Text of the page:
When is your software a medical device?

The Therapeutic Goods Administration in Australia is in charge of regulating health related software that falls under the statutory definition of a medical device, as defined in- “section 41BD of the Therapeutic Goods Act 1989 (Cth).”

Here is what you need to know:

  • The regulation of software as a medical device is currently centred on a risk based approach.
  • The current guidelines and regulations do not cater to the unique features of software as a medical device.
  • The Therapeutic Goods Administration and the International Medical Device Regulators Forum are currently developing new and amended guidelines to better address the unique regulatory challenges posed by software as a medical device.

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When is software a medical device?

Simply, software as a medical device is defined as any apparatus, instrument, appliance, or material that needs software to help alleviate disease via prevention, diagnosis, monitoring or treatment:

    • Replacement, investigation of a physiological process or anatomy;
    • Monitoring, diagnosis, treatment, or alleviation for a disability or injury
    • Control of conception

In practice, this connotes that apps as well as software which provides information on managing a healthy lifestyle like tracking heart rate, or a daily step count is not considered a medical device. However, an app that assists patients in making a diagnosis or software that helps in processing X-ray images is considered a medical device and is regulated by the TGA. 

Software as a Medical Device (SaMD)

Regulating Software as a Medical Device (SaMD) is challenging to say the least. The struggle to keep up with all the updated and new SaMDs and their ever changing regulations, as well as dealing with the current regulation of SaMDs is not getting easier but in fact is getting harder.

Basic facts you need to know about software as a medical device

“In accordance with the Guidelines, all SaMDs are required to be registered on the Australian Register of Therapeutic Goods. In order to be registered the following criteria must be met:

  • Manufacturers of SaMD products must obtain a Conformity Assessment certificate, unless the SaMD is categorised in the lowest risk classification; and
  • The SaMD must satisfy the TGA’s Essential Principles under the Therapeutic Goods Act 1989 (Cth) and the Guidelines.”

In Conclusion

The TGA’s Essential Principles, are built to include all the requirements needed, in regards to  the purpose, safety, design, transport and construction of medical devices. 

If you are worried about your app and software usage and need clarification, the experts at Tego are at the ready to assist.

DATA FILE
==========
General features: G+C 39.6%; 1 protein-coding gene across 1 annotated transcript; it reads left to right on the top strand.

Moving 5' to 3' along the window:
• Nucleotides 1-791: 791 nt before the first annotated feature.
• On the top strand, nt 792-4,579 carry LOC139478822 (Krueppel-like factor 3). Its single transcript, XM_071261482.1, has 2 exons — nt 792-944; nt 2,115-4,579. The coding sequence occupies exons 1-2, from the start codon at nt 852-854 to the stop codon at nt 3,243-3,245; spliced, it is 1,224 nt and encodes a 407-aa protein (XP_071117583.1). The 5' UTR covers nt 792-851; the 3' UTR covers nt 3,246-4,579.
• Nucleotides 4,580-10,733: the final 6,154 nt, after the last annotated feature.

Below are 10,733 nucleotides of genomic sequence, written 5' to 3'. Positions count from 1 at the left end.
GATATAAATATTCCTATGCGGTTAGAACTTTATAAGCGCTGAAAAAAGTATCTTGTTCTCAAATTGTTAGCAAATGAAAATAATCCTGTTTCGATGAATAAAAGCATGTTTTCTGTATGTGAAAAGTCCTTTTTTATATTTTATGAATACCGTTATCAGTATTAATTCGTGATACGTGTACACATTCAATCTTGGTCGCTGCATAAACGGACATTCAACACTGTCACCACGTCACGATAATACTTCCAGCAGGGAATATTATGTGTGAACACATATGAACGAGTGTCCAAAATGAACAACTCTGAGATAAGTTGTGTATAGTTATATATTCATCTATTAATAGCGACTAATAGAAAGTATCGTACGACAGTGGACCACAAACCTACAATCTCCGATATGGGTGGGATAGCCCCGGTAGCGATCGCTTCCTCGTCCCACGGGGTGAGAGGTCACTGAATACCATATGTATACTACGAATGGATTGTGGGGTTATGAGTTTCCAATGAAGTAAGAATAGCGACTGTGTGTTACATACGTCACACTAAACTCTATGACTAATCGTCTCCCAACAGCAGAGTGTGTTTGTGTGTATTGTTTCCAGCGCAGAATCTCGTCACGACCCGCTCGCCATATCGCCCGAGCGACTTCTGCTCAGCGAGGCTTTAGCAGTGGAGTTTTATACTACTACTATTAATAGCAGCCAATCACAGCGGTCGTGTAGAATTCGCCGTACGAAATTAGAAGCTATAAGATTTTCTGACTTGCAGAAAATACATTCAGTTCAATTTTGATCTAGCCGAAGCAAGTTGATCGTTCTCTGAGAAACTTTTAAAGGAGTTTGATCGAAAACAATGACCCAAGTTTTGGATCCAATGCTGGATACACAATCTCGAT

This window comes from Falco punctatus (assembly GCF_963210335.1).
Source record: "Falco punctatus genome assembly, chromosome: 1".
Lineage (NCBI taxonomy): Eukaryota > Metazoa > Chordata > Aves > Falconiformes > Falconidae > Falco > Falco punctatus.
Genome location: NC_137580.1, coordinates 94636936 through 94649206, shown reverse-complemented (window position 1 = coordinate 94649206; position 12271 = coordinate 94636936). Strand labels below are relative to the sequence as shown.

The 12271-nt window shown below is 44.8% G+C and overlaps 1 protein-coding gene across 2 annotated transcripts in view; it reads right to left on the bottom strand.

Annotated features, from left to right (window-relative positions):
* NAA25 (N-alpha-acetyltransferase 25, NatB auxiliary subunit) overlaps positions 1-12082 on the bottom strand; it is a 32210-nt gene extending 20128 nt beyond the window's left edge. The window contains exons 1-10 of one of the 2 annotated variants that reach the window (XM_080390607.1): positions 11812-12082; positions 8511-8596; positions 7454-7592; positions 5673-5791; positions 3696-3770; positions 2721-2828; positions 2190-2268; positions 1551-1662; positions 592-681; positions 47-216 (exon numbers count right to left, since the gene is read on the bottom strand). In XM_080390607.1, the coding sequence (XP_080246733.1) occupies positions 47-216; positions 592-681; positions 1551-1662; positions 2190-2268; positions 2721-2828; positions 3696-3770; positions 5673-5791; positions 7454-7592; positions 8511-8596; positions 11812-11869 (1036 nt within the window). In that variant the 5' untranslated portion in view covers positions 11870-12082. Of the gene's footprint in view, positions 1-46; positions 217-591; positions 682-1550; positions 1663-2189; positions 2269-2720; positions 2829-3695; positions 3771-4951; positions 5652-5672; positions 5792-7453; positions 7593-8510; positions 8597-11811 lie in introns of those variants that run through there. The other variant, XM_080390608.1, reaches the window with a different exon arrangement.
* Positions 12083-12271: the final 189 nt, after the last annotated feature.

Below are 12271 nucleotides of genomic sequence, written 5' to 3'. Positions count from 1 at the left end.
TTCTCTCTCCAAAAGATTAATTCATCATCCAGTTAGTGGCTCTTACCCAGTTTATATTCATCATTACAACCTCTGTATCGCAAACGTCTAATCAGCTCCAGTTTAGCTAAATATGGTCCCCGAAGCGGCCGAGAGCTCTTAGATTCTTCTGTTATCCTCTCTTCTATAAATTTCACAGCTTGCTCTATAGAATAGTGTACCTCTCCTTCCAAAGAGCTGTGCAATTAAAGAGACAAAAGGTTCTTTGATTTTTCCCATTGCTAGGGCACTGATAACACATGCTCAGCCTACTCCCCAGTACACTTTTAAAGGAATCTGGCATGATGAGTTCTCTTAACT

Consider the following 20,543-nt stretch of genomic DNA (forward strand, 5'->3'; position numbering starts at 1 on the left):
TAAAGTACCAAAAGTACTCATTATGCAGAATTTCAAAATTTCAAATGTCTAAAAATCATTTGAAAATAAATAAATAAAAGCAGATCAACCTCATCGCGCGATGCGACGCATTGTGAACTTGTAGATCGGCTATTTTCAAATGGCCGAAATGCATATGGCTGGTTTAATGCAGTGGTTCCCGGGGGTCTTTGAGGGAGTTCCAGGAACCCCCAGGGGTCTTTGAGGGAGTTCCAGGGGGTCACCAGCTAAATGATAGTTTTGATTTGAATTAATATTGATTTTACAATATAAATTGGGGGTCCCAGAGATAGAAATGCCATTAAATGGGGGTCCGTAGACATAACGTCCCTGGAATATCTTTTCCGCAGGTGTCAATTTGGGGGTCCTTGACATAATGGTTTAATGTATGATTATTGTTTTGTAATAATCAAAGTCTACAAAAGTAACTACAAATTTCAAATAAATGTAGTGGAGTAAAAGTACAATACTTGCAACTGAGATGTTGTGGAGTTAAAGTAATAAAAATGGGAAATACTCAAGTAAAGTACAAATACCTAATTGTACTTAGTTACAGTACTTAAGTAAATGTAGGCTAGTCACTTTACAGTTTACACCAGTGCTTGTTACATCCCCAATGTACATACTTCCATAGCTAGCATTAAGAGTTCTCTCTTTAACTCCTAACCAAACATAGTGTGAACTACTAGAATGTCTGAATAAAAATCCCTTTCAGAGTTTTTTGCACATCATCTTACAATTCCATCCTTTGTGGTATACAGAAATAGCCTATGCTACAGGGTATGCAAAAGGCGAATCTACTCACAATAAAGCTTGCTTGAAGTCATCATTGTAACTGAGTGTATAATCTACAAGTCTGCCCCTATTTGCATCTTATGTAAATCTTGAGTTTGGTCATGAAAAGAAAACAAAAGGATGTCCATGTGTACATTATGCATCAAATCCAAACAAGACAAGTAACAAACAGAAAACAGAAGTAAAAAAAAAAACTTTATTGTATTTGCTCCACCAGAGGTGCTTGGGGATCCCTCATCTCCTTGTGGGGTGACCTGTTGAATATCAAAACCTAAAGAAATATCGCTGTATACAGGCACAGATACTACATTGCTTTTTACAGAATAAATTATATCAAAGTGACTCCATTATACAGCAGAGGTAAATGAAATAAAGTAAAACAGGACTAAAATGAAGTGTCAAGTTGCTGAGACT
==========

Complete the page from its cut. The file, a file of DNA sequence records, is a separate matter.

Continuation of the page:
Tego offers Medical Indemnity Insurance for medical practitioners underwritten by Berkshire Hathaway, a brand globally synonymous with trust and integrity. We have a profound understanding of the Australian medical profession and the ever-changing healthcare industry. It’s this expertise that allows us to provide leading cover with more choice, innovation and greater flexibility. Contact us to find out more.

All content on this page has been written in a generic way, and has not been presented with any knowledge of your personal objectives or financial needs. 

This publication is general in nature and is not comprehensive or constitute legal or medical advice. You should seek legal, medical or other professional advice before relying on any content, and practice proper clinical decision making with regard to individual circumstances. Persons implementing any recommendations contained in this publication must exercise their own independent skill or judgment or seek appropriate professional advice relevant to their own particular practice. Compliance with any recommendations will not in any way guarantee discharge of the duty of care owed to patients and others coming into contact with the health professional or practice. Tego Insurance Pty Ltd is not responsible to you or anyone else for any loss su­ffered in connection with the use of this information. 

 

By Eric Lowenstein on Tuesday, October 22nd, 2019 in General. No Comments

Eric Lowenstein

Eric is the CEO of Tego, an insurance agency offering specialist indemnity insurance solutions for the healthcare and life sciences sectors. His qualifications include a bachelor’s degree in business and law, a master’s degree from UNSW in law and management and an MBA from the AGSM.

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